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AI-driven Diagnostics Strengthens Health Care

AI-driven diagnostics in health care

Health care workers have been facing some of the biggest challenges during the COVID-19 pandemic. Even with more precautions being implemented, we are still seeing an increase in the number of reported cases. In fact, Reuters has reported the average infection rate for healthcare workers is 6%. This means of the 3.5 million cases reported globally, there could be more than 200,000 health care workers infected by COVID-19 today. In an already under-staffed and over-worked institution, health care providers are exploring AI-driven diagnostics as a way to detect insights, ease the burden of health care workers, and reduce their risk of infection.

AI-driven diagnostics has already proven to show a positive impact within the health care industry. Many institutions already implemented AI solutions to assist medical professionals in delivering the highest level of care. These three benefits are not only reducing and improving diagnosis but are also making it safer for health care workers to provide care.

Reduced Time for Diagnosis

A medical data analysis company in Beijing, LinkingMed, is able to diagnose pneumonia, a complication of COVID-19, in less than a minute. The diagnosis is done from analyzing a CT scan, and its test results are accurate 92% of the time, with a test recall rate of 97%.

Higher Accuracy

Many artificial intelligence diagnostics platforms have been outperforming medical experts, especially on medical imaging tasks. A team of Google and Imperial College researchers recently developed an AI model that can diagnose breast cancer from mammograms. During testing, the tool not only outperformed individual radiologists, but was still as good as two radiologists working together.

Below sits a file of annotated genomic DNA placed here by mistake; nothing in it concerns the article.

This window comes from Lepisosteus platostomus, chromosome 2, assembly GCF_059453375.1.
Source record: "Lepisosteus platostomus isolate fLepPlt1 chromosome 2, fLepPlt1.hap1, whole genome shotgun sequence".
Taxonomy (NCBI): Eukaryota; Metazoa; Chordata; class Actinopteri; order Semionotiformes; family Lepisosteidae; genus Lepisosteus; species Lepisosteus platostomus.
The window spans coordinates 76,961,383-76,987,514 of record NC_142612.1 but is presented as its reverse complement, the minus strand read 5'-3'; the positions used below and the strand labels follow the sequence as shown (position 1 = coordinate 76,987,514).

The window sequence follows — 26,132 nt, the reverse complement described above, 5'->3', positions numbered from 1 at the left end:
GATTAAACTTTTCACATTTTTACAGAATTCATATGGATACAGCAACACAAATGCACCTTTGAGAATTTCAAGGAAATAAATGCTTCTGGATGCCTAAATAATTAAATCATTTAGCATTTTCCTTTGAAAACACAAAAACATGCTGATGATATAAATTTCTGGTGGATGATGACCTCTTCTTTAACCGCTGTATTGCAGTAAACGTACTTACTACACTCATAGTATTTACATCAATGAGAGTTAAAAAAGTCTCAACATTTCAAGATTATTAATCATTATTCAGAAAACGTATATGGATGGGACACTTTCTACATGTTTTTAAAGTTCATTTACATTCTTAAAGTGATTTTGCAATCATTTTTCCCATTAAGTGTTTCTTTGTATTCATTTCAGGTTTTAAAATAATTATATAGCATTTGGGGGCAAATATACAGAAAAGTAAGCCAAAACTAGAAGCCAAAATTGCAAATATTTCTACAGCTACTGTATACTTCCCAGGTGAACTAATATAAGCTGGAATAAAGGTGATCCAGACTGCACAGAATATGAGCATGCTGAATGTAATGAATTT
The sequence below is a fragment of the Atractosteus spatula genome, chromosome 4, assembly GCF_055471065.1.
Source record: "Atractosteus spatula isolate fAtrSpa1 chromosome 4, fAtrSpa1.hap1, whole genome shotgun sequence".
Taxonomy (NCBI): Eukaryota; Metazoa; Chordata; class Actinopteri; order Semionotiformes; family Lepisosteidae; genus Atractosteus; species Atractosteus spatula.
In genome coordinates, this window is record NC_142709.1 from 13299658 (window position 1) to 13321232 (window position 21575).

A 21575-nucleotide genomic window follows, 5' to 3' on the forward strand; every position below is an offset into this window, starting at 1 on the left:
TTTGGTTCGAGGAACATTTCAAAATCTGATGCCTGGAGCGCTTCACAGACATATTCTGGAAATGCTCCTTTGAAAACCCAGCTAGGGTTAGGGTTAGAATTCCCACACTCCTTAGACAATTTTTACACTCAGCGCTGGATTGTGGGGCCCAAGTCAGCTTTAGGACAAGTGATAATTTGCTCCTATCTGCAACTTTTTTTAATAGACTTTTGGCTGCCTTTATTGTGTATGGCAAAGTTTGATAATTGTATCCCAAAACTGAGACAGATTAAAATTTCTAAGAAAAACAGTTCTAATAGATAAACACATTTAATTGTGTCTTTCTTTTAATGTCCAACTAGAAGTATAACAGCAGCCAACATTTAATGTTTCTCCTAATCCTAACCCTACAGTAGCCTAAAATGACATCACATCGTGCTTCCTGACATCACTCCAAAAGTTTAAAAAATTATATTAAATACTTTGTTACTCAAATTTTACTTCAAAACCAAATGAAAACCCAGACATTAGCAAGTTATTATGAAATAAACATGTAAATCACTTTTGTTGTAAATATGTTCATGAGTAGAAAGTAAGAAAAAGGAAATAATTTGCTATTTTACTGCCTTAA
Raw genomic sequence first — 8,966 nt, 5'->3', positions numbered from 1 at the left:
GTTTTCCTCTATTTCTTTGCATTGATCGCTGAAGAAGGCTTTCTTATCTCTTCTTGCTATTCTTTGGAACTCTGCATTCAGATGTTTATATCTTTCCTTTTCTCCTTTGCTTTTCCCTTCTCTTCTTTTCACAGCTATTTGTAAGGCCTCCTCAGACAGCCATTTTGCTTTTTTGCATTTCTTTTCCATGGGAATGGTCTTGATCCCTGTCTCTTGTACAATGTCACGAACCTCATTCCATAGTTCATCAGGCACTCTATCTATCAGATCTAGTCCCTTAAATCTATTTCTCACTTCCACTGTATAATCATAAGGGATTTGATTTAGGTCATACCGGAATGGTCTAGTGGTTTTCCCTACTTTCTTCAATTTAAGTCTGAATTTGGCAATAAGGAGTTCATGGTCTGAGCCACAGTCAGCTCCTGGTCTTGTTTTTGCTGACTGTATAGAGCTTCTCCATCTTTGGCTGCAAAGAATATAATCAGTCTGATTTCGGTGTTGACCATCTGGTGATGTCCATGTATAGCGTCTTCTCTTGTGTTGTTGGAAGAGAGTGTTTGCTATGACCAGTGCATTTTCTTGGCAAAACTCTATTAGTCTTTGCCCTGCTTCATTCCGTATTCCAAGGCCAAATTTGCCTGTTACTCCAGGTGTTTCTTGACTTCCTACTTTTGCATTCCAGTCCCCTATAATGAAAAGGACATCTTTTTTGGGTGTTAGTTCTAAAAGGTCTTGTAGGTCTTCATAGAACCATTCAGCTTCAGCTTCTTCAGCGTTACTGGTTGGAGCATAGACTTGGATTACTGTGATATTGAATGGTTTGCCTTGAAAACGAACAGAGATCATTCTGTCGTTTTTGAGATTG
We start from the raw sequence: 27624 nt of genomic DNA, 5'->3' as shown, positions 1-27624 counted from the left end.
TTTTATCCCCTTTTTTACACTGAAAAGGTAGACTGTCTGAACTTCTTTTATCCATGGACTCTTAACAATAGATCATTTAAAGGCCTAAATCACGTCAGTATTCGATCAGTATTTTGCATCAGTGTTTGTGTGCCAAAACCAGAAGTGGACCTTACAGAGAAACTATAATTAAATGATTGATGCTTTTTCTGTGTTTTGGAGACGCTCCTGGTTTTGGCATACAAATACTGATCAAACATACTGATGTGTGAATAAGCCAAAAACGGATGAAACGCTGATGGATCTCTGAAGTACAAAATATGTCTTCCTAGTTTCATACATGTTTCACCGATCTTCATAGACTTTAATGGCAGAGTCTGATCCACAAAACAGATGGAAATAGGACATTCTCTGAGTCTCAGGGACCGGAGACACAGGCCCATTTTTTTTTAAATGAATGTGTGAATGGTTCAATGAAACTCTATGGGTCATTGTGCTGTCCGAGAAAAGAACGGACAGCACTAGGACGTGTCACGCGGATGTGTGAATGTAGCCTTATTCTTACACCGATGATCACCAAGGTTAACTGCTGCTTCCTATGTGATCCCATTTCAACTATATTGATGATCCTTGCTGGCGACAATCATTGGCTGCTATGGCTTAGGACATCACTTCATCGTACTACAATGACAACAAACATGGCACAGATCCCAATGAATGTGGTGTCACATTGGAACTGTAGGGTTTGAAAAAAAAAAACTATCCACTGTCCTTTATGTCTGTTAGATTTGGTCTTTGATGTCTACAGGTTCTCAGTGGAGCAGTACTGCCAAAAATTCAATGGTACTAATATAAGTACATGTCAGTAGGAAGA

Remote Patient Monitoring

Two Israeli hospitals have launched an AI-based remote ICU to support COVID-19 patients. Their platform is trained to identify respiratory deterioration in advance, enabling early interventions that might change the clinical outcome. This allows health care workers to identify disease severity from a remote command center.

With so much upside, why are health care providers skeptical about adopting this type of technology? One reason is the fear that Artificial Intelligence will replace medical professionals.

In truth, AI could potentially replace many repetitive tasks that health care workers have to perform. However, these platforms are designed to assist medical professionals in their decision-making, not replace them completely. AI technology can handle backlogs of scans, offer preliminary or routine analysis on health data, and provide insight when a health care worker is not present. Diagnosing patients is a very delicate task. Implementing AI-driven diagnostics throughout a health care organization gives health care providers the capability of providing a higher level of care in less time than before.

Nowigence has created an AI solution, Pluaris™, that comprehends textual data, like doctors’ reports with human-like interpretive intelligence. It connects the diagnosis with MRI, CT Scan, Mammograms, and X-rays to train machines. In the end, machines work faster, are more accurate, work 24/7, facilitate remote working, and allow clinics to handle more patients in less time.